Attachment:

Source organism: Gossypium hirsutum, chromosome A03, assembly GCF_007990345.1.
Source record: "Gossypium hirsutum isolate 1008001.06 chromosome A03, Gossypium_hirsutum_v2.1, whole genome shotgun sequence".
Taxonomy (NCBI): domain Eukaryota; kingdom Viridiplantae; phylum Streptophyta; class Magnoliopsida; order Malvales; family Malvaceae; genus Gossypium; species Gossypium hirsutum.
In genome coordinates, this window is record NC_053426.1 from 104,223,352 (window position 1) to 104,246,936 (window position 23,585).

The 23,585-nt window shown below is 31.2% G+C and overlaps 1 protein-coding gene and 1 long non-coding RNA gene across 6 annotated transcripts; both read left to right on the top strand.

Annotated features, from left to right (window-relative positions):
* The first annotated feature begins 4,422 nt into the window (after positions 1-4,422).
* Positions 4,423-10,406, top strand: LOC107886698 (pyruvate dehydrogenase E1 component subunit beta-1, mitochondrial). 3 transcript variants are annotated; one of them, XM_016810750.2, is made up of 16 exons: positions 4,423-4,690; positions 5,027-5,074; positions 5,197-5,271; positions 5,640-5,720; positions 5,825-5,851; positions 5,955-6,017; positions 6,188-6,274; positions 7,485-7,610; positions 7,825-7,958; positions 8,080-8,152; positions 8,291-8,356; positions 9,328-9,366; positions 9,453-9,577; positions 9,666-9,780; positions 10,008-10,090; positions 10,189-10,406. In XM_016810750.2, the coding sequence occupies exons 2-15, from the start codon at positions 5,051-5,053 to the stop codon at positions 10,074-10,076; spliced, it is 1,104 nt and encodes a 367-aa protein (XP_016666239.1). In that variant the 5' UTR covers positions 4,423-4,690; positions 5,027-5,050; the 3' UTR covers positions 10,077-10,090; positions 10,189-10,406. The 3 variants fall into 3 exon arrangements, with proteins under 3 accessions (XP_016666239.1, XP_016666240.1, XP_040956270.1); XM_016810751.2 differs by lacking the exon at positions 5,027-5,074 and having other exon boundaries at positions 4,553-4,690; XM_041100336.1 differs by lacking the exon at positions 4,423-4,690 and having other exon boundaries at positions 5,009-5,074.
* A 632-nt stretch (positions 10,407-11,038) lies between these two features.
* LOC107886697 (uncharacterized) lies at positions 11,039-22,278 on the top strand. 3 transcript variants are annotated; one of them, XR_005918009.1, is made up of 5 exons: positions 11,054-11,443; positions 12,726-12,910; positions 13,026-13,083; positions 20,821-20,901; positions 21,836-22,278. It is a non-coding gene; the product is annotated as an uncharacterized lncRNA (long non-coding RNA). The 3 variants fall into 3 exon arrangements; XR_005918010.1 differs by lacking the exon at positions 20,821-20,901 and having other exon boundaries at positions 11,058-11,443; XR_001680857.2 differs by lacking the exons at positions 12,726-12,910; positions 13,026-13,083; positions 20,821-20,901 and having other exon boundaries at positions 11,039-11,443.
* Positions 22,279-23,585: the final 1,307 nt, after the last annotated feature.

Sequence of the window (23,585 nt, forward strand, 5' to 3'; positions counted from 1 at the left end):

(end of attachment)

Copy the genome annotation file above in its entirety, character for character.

Source organism: Gossypium hirsutum, chromosome A03, assembly GCF_007990345.1.
Source record: "Gossypium hirsutum isolate 1008001.06 chromosome A03, Gossypium_hirsutum_v2.1, whole genome shotgun sequence".
Taxonomy (NCBI): domain Eukaryota; kingdom Viridiplantae; phylum Streptophyta; class Magnoliopsida; order Malvales; family Malvaceae; genus Gossypium; species Gossypium hirsutum.
In genome coordinates, this window is record NC_053426.1 from 104,223,352 (window position 1) to 104,246,936 (window position 23,585).

The 23,585-nt window shown below is 31.2% G+C and overlaps 1 protein-coding gene and 1 long non-coding RNA gene across 6 annotated transcripts; both read left to right on the top strand.

Annotated features, from left to right (window-relative positions):
* The first annotated feature begins 4,422 nt into the window (after positions 1-4,422).
* Positions 4,423-10,406, top strand: LOC107886698 (pyruvate dehydrogenase E1 component subunit beta-1, mitochondrial). 3 transcript variants are annotated; one of them, XM_016810750.2, is made up of 16 exons: positions 4,423-4,690; positions 5,027-5,074; positions 5,197-5,271; positions 5,640-5,720; positions 5,825-5,851; positions 5,955-6,017; positions 6,188-6,274; positions 7,485-7,610; positions 7,825-7,958; positions 8,080-8,152; positions 8,291-8,356; positions 9,328-9,366; positions 9,453-9,577; positions 9,666-9,780; positions 10,008-10,090; positions 10,189-10,406. In XM_016810750.2, the coding sequence occupies exons 2-15, from the start codon at positions 5,051-5,053 to the stop codon at positions 10,074-10,076; spliced, it is 1,104 nt and encodes a 367-aa protein (XP_016666239.1). In that variant the 5' UTR covers positions 4,423-4,690; positions 5,027-5,050; the 3' UTR covers positions 10,077-10,090; positions 10,189-10,406. The 3 variants fall into 3 exon arrangements, with proteins under 3 accessions (XP_016666239.1, XP_016666240.1, XP_040956270.1); XM_016810751.2 differs by lacking the exon at positions 5,027-5,074 and having other exon boundaries at positions 4,553-4,690; XM_041100336.1 differs by lacking the exon at positions 4,423-4,690 and having other exon boundaries at positions 5,009-5,074.
* A 632-nt stretch (positions 10,407-11,038) lies between these two features.
* LOC107886697 (uncharacterized) lies at positions 11,039-22,278 on the top strand. 3 transcript variants are annotated; one of them, XR_005918009.1, is made up of 5 exons: positions 11,054-11,443; positions 12,726-12,910; positions 13,026-13,083; positions 20,821-20,901; positions 21,836-22,278. It is a non-coding gene; the product is annotated as an uncharacterized lncRNA (long non-coding RNA). The 3 variants fall into 3 exon arrangements; XR_005918010.1 differs by lacking the exon at positions 20,821-20,901 and having other exon boundaries at positions 11,058-11,443; XR_001680857.2 differs by lacking the exons at positions 12,726-12,910; positions 13,026-13,083; positions 20,821-20,901 and having other exon boundaries at positions 11,039-11,443.
* Positions 22,279-23,585: the final 1,307 nt, after the last annotated feature.

Sequence of the window (23,585 nt, forward strand, 5' to 3'; positions counted from 1 at the left end):